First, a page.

5 Classic Wagers for French Roulette

Aside from the individual Inside bets (specific, highest payouts) and Outside bets (more general, lowest payouts) that are available to players of Roulette, the French version has predefined wagers that should be part of one’s repertoire, so to speak. This short article will introduce you to these classy options.

French vs American Roulette

As you may know, European or French Roulette has slightly better odds than the historically newer American version, simply because it has one less zero pocket reserved for the house. Although bets can be made on zero, in any other case if the ball lands on zero it is counted as a loss.

The French version, despite that slightly simpler wheel, has more betting options available and generally was played for bigger stakes. This could be part of the reason that the game inherited a high-brow image, whereas the version that got popular in North America was less complicated.

The ‘French Bets’

In Roulette, technically, when a player ‘announces’ their bet it is indicated by producing enough chips to cover it, which are placed on the table or ‘layout’. There are a certain wagers that have neatly defined meanings that save a player from calling out and announcing many individual bets. Without further adieu, here, ladies and gentlemen, are 5 of the French Bets:

Jeu zéro (Zero Game)

This type of bet is actually German in origin (for those out there who like Roulette history!) Very simply this is a wager on numbers closest to the zero slot. Four or five chips are bet on these numbers:

  1. 0,3 (one chip)
  2. 12,15 (one chip)
  3. 32.35 (one chip)
  4. 26 (one chip)

Voisins du zéro (Neighbors of Zero)

This bet is on the 17 numbers between and including 22 and 25, using 9 chips, in this way:

  1. 0,2,3 (two chips)
  2. 4,7 (one chip)
  3. 12,15 (one chip)
  4. 18, 21 (one chip)
  5. 19,22 (one chip)
  6. Corner of 25,26,28,29 (two chips)
  7. 32, 35 (one chip)

Le tiers du cylindre (Tiers, or Third of the Wheel)

Placing this bet means that a player wishes to go with about a third of the wheel, and in this case it is the numbers between and including 27 and 33. Did you know, that the Tiers bet is most popular in British casinos? It costs 6 chips, distributed like this, with one chip on each of these pairs or ‘splits’:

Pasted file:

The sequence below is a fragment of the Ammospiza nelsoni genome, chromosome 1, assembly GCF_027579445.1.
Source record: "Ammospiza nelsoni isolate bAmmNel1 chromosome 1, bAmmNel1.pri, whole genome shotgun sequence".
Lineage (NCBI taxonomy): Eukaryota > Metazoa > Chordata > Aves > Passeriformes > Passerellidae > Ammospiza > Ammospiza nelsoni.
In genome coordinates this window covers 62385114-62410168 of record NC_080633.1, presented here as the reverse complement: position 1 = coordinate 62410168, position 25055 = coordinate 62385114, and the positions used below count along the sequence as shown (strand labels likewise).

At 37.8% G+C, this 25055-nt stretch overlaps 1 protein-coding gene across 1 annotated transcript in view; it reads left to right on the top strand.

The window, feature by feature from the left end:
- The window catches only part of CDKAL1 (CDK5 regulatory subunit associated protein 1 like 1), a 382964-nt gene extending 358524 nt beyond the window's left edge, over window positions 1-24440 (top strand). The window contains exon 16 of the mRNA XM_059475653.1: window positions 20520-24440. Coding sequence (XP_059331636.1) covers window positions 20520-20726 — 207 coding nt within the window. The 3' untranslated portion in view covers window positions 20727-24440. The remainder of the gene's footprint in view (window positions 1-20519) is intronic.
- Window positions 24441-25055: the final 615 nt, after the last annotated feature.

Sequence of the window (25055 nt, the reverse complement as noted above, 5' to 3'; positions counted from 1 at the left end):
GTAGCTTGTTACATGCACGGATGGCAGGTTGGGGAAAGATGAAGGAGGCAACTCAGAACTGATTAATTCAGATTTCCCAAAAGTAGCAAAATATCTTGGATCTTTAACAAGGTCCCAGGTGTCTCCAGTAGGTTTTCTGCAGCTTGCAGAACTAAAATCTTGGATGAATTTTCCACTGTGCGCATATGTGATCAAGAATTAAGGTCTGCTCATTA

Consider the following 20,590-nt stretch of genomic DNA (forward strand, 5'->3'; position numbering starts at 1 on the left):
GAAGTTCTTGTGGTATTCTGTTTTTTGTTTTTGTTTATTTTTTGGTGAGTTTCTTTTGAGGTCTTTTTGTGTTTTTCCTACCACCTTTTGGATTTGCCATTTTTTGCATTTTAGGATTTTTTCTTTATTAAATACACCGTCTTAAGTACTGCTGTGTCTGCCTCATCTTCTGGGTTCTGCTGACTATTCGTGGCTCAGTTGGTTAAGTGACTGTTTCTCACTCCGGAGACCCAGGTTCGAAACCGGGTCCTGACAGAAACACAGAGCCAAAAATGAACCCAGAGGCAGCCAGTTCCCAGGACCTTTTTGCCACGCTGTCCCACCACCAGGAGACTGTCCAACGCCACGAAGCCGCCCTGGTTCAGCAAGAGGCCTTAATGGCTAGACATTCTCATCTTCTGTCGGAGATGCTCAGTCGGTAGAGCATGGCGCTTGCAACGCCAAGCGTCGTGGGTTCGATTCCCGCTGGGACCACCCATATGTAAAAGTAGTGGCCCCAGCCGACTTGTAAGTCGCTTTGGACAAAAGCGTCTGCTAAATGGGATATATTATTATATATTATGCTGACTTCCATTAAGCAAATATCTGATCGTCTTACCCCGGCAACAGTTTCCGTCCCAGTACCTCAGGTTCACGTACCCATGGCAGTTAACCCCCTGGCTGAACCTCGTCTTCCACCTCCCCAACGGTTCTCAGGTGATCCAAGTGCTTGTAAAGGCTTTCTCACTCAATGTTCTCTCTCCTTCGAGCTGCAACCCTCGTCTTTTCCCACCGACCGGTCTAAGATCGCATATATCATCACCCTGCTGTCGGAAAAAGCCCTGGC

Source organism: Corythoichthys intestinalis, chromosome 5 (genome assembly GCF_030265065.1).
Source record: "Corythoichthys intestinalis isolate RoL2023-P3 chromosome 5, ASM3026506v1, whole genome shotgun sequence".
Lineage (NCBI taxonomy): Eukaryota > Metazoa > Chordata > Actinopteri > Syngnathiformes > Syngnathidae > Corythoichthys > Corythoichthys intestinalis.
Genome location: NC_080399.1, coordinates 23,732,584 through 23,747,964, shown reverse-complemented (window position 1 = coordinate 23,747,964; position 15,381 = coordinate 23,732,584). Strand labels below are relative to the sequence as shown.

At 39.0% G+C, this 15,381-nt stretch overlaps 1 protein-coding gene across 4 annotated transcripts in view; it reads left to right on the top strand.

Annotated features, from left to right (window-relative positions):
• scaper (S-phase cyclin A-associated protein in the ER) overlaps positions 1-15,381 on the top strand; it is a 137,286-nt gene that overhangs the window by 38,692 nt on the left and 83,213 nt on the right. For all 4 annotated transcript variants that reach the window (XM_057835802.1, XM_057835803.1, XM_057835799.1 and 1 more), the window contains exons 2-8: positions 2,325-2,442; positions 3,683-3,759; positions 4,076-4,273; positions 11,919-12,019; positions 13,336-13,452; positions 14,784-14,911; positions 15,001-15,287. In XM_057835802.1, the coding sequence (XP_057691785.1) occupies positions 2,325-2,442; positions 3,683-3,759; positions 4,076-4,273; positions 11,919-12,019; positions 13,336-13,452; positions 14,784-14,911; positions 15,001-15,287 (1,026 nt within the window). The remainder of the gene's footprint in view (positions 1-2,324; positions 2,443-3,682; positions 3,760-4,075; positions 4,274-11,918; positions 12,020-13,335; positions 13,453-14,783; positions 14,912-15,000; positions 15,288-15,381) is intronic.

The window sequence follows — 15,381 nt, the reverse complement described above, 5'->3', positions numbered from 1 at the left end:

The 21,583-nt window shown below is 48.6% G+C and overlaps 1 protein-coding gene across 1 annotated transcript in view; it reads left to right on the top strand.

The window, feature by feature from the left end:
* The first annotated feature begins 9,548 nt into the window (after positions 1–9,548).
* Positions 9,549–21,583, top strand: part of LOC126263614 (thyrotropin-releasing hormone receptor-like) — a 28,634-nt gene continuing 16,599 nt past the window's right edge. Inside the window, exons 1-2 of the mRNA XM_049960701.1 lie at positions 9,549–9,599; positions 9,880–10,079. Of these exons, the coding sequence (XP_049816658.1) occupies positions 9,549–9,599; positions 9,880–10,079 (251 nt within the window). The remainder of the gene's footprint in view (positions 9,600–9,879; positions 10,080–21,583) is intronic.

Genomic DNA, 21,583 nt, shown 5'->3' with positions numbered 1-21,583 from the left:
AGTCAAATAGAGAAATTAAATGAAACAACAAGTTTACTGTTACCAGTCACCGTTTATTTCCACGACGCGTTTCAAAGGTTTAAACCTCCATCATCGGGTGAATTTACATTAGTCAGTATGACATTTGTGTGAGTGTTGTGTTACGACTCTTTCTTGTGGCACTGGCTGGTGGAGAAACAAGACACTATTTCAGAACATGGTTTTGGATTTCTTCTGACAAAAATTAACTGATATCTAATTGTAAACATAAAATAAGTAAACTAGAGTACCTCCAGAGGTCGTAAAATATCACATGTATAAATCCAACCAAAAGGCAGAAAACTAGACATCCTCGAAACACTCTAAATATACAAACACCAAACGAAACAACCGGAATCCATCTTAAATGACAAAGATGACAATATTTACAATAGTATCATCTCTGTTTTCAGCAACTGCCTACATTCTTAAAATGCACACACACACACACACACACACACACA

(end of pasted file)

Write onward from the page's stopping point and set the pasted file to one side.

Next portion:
1. 5,8
  2. 10,11
  3. 13,16
  4. 23,24
  5. 27,30
  6. 33,36

Orphelins (Orphans)

All the 8 numbers not in the Voisins/Neighbors or the Tiers bets, in two sections of the wheel, are called the Orphans. This bet costs 5 chips placed like this:

  1. One chip straight up on 1
  2. 6,9 (one chip)
  3. 14,17 (one chip)
  4. 17,20 (one chip)
  5. 31,34 (one chip)

Final bets

Lastly, a very interesting bet conceptually based upon the idea of backing numbers all ending with the same numerical digit, with differing chips:

  • Final 4: for example, 4, 14, 24, 34 (four chips)
  • Final 0 through Final 6 (four chips)
  • Final 7, 8 and 9 (three chips)

The costs for all of these bets we have shown you are the bases and can be multiplied by the same factor (so, a bet on the Final 4s could be 8 chips or 12 chips and so on). There are still more complex bets to try, too!

We suggest you get a good depiction of the Roulette wheel to help you study how these wagers play out. A good reference for the odds of all your betting options is also probably a good idea! But obviously a big part of the fun of the game of Roulette is people’s unique meanings, associations and attractions to certain number spreads.

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